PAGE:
When Drillinginfo first started releasing counts of the Drilled but Uncompleted wells (DUCs) in the U.S., I immediately was questioned on how to interpret the results. Everyone had a different DUC well definition, depending on what they actually wanted to evaluate. So let me suggest some terminology to clarify what we are talking about…DUC well: At Drillinginfo, we begin our analysis with the literal definition: a well that has been drilled and has not yet been completed. As of June 23, we had approximately 6,100 DUC wells in the 14 states where we track DUC wells, excluding new wells drilled in the month of June, as shown in Figure 1.
The chart shows the DUC well count based on the month when the well was drilled, and the high number of American DUCs in recent months indicate normal inventory in the process of being completed.
While the total DUC count is useful to track activity levels and forecast potential production, examining DUCS by vintage refines the DUC count into relevant subsets. Let’s use the Eagle Ford as an example, where we have 586 total DUCs as of June 23, as shown in Figure 2.
Similar to Figure 1, this chart shows higher level of DUC wells in more recent months, reflecting what we’ll refer to as work-in-process inventory (WIP). This is the portion of DUC wells in the normal lag time where the drilling has finished but completion activity hasn’t yet begun, or where a completion might have been finished but the associated filings have not yet been published nor has production been reported. This “time lag” varies by state based on different regulatory requirements, but simply scanning the chart indicates a step-change in DUCs from December 2015 to present. If we make a general assumption that wells drilled in the last six months are part of WIP inventory, we have approximately 248 wells in the Eagle Ford that we would expect to move from drilled to completed status on a normal schedule, as illustrated in Figure 3.
The chart shows the number of wells in the month they were drilled and the county where they are located. Not surprisingly, the most active counties for recent drilling are Karnes (green) and Dewitt (dark pink) in the core of the play.
Deferred completions: Many times when people ask about the DUC count, they really want to know the number of “deferred completions”, where drilling finished more than six months ago, and we still have no evidence of any completion or production activity. This may occur because a company is waiting for pipeline infrastructure or capacity, or because of an intentional delay waiting for better oil or gas prices. When I compute deferred completions, I typically begin counting DUCs from approximately October 2014, where there was an increase in DUCs coinciding with a significant decline in oil price, up to the WIP inventory period. Continuing with our example, we have 296 deferred completions in the Eagle Ford during October 2014 through November 2015 as shown in Figure 4.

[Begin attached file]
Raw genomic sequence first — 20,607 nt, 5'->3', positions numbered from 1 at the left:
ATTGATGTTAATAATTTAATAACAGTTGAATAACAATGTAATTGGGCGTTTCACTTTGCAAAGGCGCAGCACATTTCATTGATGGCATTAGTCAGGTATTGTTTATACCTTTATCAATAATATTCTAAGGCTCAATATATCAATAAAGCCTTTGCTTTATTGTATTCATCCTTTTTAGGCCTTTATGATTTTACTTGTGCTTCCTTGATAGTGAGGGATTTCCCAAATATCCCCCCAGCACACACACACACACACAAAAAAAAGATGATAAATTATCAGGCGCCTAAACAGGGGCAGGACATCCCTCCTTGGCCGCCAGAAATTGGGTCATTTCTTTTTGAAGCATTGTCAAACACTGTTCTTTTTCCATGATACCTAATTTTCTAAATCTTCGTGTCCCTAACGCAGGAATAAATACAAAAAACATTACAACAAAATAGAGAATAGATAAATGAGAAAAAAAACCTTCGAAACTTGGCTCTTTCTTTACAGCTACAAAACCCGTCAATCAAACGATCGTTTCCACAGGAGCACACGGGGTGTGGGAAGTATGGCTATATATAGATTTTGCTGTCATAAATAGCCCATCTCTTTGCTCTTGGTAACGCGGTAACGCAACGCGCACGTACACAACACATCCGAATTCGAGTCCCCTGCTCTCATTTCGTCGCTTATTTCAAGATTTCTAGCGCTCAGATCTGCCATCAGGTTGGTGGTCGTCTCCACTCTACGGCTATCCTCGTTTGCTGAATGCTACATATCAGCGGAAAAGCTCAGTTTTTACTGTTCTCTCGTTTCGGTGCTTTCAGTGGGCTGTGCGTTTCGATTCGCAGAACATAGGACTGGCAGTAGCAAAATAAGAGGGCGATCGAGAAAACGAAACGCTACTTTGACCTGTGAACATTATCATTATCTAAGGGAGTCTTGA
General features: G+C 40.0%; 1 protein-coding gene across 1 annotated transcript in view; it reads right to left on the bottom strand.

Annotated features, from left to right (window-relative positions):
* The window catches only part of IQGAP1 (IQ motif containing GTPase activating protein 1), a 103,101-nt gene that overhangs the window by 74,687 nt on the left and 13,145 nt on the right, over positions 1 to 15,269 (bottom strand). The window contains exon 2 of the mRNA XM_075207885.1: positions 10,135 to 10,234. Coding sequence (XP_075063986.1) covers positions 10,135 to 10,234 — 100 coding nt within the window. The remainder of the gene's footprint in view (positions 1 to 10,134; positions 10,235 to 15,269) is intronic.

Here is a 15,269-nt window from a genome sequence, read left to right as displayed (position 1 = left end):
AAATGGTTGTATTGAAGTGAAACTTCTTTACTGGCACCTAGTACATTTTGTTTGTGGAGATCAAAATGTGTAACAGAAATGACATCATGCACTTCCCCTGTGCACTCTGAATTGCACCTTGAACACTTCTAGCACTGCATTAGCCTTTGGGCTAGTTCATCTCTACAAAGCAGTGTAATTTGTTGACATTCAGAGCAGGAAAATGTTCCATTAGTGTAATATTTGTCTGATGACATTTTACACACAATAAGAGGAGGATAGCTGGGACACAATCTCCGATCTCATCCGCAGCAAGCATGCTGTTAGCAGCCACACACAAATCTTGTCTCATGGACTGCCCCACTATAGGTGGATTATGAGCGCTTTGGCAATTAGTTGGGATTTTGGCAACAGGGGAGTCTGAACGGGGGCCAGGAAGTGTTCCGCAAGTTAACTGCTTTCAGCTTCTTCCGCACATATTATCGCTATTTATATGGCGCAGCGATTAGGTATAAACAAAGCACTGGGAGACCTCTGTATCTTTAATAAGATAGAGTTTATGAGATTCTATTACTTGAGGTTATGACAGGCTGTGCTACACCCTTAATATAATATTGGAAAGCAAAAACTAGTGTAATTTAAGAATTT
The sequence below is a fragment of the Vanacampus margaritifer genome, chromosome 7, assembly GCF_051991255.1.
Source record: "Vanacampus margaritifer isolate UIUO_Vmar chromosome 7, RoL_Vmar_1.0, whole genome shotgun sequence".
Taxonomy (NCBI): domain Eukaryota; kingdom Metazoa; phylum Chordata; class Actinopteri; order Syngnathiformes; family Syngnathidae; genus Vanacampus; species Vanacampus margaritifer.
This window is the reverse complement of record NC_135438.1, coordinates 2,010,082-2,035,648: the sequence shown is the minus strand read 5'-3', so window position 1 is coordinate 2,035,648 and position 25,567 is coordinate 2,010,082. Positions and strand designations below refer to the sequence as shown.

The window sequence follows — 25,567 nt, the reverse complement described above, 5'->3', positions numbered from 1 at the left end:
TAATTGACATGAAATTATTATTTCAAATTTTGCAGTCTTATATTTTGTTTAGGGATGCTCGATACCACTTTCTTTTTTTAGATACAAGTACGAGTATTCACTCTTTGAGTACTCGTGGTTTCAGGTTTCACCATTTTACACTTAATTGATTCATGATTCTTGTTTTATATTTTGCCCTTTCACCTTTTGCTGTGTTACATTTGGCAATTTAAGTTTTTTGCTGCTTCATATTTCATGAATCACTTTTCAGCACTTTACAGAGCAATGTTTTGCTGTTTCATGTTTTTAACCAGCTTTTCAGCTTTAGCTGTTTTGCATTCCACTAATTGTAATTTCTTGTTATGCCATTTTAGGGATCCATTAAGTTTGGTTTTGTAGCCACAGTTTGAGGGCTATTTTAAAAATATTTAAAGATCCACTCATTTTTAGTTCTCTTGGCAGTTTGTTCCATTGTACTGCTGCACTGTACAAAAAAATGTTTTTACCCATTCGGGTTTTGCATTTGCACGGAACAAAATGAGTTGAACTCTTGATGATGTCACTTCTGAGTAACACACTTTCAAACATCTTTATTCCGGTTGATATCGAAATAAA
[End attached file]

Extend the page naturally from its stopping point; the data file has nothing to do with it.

When and if these will come online will depend primarily on oil prices, and we can map them to see locations relative to the core, estimate future production based on offset wells, and perform a single well economics to determine when completing these may be economic.
What about DUC wells drilled prior to October 2014? This may be included in deferred completions, but I often refer to these as “dead DUCs.” If wells were not completed when oil was $90-$100, there is a good chance these will never be completed. We have 42 in the Eagle Ford during the period March 2014 through September 2014, as shown in Figure 5.
Classifying the 586 total Eagle Ford DUCs into work-in-process (248 wells), deferred completions (296 wells) and dead DUCs (42 wells) isolates relevant portions of the DUC inventory to enable comparative analyses and start to evaluate changes in these counts over time. For example, two weeks ago, there were 315 deferred completion DUCs, so operators have completed 19 of those wells.
 Our approach utilizes rig tracking to identify wells drilled, and then queries permit types, completion records filed at the state agencies, Frac Focus records, and well status filings to identify DUCs. We have a whitepaper available upon request that further details the methodology.
 These wells were finished drilling in October, before prices fell, but the product would not be brought online until November or later, at the lower oil price.
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